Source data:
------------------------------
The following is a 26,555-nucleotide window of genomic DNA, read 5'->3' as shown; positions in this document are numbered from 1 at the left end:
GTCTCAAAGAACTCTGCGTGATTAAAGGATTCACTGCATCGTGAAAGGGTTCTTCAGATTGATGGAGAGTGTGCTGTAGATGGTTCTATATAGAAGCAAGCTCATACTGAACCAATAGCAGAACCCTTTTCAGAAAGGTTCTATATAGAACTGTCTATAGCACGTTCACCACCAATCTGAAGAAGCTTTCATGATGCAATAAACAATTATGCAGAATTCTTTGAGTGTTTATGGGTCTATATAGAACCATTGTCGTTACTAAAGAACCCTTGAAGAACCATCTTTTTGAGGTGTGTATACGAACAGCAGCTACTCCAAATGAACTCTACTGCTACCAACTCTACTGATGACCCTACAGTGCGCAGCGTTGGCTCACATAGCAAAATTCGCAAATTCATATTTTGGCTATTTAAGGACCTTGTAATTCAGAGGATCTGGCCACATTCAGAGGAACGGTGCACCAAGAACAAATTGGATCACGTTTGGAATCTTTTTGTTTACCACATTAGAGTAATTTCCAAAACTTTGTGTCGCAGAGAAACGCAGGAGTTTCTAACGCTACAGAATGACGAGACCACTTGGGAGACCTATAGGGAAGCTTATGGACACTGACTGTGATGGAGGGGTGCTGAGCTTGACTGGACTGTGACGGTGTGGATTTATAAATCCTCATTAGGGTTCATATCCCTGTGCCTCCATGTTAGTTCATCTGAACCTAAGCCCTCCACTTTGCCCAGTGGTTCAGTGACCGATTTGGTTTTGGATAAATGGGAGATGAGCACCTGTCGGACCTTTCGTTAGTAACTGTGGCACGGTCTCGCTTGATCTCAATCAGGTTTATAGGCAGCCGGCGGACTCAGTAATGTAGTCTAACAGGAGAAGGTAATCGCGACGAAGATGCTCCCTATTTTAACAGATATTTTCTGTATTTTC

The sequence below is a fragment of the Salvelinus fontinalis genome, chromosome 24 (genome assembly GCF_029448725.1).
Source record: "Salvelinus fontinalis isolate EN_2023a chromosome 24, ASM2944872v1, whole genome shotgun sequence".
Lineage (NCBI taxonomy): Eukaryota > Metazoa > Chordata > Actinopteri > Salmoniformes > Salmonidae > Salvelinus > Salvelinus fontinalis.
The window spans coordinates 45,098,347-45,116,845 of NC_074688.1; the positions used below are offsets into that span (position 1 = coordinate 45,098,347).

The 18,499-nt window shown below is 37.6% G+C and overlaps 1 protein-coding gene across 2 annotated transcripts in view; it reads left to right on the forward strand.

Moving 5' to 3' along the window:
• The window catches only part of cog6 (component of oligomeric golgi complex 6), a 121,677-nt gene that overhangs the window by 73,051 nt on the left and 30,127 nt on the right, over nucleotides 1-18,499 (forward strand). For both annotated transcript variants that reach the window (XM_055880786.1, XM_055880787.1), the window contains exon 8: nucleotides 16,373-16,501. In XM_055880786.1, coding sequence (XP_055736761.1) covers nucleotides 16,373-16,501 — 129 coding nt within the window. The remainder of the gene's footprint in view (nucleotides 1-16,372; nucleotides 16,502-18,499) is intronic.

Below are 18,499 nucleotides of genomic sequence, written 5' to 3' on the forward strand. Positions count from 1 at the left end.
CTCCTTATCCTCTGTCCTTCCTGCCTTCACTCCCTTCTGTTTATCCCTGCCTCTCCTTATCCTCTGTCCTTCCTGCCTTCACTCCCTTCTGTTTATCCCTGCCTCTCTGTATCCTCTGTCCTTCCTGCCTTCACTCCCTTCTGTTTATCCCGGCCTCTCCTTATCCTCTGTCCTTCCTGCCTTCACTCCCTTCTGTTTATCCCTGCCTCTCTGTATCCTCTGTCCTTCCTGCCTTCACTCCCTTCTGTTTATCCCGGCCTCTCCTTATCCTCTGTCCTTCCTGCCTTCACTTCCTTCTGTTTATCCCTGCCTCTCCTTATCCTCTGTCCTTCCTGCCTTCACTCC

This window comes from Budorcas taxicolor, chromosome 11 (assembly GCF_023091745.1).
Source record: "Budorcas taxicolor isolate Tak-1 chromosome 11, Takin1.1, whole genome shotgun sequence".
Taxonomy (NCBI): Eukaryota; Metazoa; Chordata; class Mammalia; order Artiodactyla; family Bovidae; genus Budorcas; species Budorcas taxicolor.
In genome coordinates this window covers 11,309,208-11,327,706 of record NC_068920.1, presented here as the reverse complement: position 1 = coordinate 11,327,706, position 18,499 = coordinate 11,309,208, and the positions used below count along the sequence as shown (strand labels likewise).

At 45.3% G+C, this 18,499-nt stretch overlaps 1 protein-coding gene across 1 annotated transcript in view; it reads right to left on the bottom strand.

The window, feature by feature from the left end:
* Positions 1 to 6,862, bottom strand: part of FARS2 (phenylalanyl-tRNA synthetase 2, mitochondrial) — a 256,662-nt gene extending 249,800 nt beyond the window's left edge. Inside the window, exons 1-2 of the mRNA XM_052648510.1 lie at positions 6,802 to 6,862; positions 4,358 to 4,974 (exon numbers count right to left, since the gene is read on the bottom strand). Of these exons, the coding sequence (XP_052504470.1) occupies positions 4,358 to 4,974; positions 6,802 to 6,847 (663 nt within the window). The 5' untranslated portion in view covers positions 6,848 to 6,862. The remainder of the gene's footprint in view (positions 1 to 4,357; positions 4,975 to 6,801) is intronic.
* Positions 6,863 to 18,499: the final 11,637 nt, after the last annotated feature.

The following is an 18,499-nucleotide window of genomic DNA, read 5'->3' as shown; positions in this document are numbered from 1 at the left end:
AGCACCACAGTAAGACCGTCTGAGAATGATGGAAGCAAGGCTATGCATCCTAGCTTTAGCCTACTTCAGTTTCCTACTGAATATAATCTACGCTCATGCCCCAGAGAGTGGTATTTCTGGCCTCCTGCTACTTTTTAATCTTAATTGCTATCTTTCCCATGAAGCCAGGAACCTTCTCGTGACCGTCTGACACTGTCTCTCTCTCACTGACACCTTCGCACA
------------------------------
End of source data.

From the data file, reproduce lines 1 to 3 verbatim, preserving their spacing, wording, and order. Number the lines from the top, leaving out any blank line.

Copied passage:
The following is a 26,555-nucleotide window of genomic DNA, read 5'->3' as shown; positions in this document are numbered from 1 at the left end:
GTCTCAAAGAACTCTGCGTGATTAAAGGATTCACTGCATCGTGAAAGGGTTCTTCAGATTGATGGAGAGTGTGCTGTAGATGGTTCTATATAGAAGCAAGCTCATACTGAACCAATAGCAGAACCCTTTTCAGAAAGGTTCTATATAGAACTGTCTATAGCACGTTCACCACCAATCTGAAGAAGCTTTCATGATGCAATAAACAATTATGCAGAATTCTTTGAGTGTTTATGGGTCTATATAGAACCATTGTCGTTACTAAAGAACCCTTGAAGAACCATCTTTTTGAGGTGTGTATACGAACAGCAGCTACTCCAAATGAACTCTACTGCTACCAACTCTACTGATGACCCTACAGTGCGCAGCGTTGGCTCACATAGCAAAATTCGCAAATTCATATTTTGGCTATTTAAGGACCTTGTAATTCAGAGGATCTGGCCACATTCAGAGGAACGGTGCACCAAGAACAAATTGGATCACGTTTGGAATCTTTTTGTTTACCACATTAGAGTAATTTCCAAAACTTTGTGTCGCAGAGAAACGCAGGAGTTTCTAACGCTACAGAATGACGAGACCACTTGGGAGACCTATAGGGAAGCTTATGGACACTGACTGTGATGGAGGGGTGCTGAGCTTGACTGGACTGTGACGGTGTGGATTTATAAATCCTCATTAGGGTTCATATCCCTGTGCCTCCATGTTAGTTCATCTGAACCTAAGCCCTCCACTTTGCCCAGTGGTTCAGTGACCGATTTGGTTTTGGATAAATGGGAGATGAGCACCTGTCGGACCTTTCGTTAGTAACTGTGGCACGGTCTCGCTTGATCTCAATCAGGTTTATAGGCAGCCGGCGGACTCAGTAATGTAGTCTAACAGGAGAAGGTAATCGCGACGAAGATGCTCCCTATTTTAACAGATATTTTCTGTATTTTC

The sequence below is a fragment of the Salvelinus fontinalis genome, chromosome 24 (genome assembly GCF_029448725.1).